Frontiers journals are at the top of citation and impact metrics

This article is part of the Research Topic

Wildlife Welfare

Review ARTICLE Provisionally accepted The full-text will be published soon. Notify me

Front. Vet. Sci. | doi: 10.3389/fvets.2018.00287


  • 1Whale and Dolphin Conservation Society, United Kingdom
  • 2Centre for Ecology and Conservation, University of Exeter, United Kingdom

The incidental capture of cetaceans and other protected marine wildlife in fishing gear has significant welfare implications. Many thousands of cetaceans are bycaught in fishing gear in European waters and hundreds of thousands die globally. We can expect many more to survive, but suffer from such interactions. As marine policy focuses on ‘population level’ impact assessments and ‘sustainability’ of fishing to preserve fish populations, the impacts to the individual, and their wider social group, are often largely underestimated, despite the large numbers affected. The wide range of recorded injuries, including abrasions, cuts, bruising and broken bones, along with the potential for panic associated with forced submersion, indicate that the welfare is, individually and collectively, very poor. Commercial fishing is the last human activity targeting wildlife (fish) on a grand scale where slaughter includes incidental killing of other large sapient wildlife on such a regular basis. Here, we review the compelling evidence of the short and long term welfare impacts of bycatch, and the progress made towards implementation of measures to understand and solve this significant welfare issue. We argue that policy decisions surrounding fishing do not adequately consider cetacean bycatch, including welfare impacts. Ultimately, there are welfare issues in all bycatch situations and suffering cannot plausibly be reduced without prevention. The well documented welfare implications provide a strong argument for zero tolerance of cetacean bycatch and provide a compelling case for immediate action in fisheries where bycatch is taking place. The only way to reduce the suffering is to decrease, or ideally eliminate, the number of animals caught in fishing gear. Uncertainties around the true magnitude of bycatch should not delay management decisions, even where individual bycatch estimates are considered ‘sustainable’. Lack of monitoring of sub-lethal impacts on populations may result in flawed impact assessments. We urge that animal welfare considerations should become an integral part of management decision-making in relation to bycatch globally. Enhanced, robust and transparent management systems are urgently required for the range of fisheries within which cetacean bycatch occurs, with the aim to better document and most importantly, work towards eliminating cetacean bycatch altogether.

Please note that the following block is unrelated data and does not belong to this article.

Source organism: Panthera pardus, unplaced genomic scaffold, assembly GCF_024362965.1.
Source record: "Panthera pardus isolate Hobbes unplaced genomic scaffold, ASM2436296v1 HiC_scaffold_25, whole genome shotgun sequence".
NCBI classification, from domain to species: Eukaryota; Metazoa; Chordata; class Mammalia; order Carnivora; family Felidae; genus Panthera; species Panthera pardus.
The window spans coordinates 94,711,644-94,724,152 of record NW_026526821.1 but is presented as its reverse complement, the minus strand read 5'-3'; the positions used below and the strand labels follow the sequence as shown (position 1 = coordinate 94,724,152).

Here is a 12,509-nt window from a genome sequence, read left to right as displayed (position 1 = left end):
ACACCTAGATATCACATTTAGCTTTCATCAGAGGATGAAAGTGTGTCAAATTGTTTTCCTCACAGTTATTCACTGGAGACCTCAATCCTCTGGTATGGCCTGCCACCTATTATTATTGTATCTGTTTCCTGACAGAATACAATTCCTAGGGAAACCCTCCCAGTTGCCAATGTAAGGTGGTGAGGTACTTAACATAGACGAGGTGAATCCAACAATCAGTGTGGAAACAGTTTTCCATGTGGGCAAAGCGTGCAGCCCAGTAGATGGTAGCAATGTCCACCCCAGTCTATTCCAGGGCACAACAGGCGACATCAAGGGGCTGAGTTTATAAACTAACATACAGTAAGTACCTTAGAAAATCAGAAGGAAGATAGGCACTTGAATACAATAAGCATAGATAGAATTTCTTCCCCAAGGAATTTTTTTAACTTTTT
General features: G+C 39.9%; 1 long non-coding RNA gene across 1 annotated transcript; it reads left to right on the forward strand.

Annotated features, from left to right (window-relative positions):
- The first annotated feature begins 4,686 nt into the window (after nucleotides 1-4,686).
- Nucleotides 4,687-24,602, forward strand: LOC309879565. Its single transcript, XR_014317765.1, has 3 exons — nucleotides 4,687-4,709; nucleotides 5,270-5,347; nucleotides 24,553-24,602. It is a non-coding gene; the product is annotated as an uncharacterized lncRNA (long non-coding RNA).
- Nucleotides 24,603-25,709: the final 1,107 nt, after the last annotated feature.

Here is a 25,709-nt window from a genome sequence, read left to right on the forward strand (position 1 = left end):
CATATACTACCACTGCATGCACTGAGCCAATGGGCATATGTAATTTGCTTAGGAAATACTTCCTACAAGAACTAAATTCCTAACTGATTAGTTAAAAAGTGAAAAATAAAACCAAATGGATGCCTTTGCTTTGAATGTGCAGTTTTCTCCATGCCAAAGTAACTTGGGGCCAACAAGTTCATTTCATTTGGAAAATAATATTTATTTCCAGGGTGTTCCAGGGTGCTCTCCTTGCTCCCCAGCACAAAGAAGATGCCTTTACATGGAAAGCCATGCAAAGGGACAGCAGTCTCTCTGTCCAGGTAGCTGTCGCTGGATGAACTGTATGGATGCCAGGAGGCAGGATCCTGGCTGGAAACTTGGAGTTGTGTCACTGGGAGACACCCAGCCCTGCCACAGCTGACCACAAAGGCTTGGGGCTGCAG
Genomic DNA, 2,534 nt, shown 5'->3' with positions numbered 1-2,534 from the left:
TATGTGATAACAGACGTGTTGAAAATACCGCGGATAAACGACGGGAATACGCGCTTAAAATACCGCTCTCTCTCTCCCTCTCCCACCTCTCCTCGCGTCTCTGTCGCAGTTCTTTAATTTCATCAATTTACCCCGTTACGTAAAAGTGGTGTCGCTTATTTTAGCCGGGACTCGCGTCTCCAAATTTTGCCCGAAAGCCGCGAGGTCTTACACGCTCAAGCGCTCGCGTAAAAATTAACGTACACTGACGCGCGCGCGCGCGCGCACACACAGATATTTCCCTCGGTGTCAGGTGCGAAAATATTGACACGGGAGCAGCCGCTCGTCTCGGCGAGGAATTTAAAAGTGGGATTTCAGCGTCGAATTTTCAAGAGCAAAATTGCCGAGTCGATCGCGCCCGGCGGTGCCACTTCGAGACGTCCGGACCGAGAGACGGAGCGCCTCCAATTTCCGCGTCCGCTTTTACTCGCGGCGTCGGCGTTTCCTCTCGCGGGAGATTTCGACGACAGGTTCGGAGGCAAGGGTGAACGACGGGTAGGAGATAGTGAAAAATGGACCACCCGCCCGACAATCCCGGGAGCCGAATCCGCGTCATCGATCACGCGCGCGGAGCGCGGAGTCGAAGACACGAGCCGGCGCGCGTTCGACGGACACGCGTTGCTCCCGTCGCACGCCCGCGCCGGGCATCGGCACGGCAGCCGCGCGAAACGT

Keywords: cetacean, bycatch, entanglement, welfare, Fishing, Europe

Received: 05 Sep 2018; Accepted: 30 Oct 2018.

Edited by:

Charlotte L. Berg, Swedish University of Agricultural Sciences, Sweden

Reviewed by:

Ricardo Serrão Santos, Universidade dos Açores, Portugal
Jo Hockenhull, University of Bristol, United Kingdom  

Copyright: © 2018 Dolman and Brakes. This is an open-access article distributed under the terms of the Creative Commons Attribution License (CC BY). The use, distribution or reproduction in other forums is permitted, provided the original author(s) and the copyright owner(s) are credited and that the original publication in this journal is cited, in accordance with accepted academic practice. No use, distribution or reproduction is permitted which does not comply with these terms.

* Correspondence: Ms. Sarah J. Dolman, Whale and Dolphin Conservation Society, Chippenham, SN15 1LJ, Wiltshire, United Kingdom,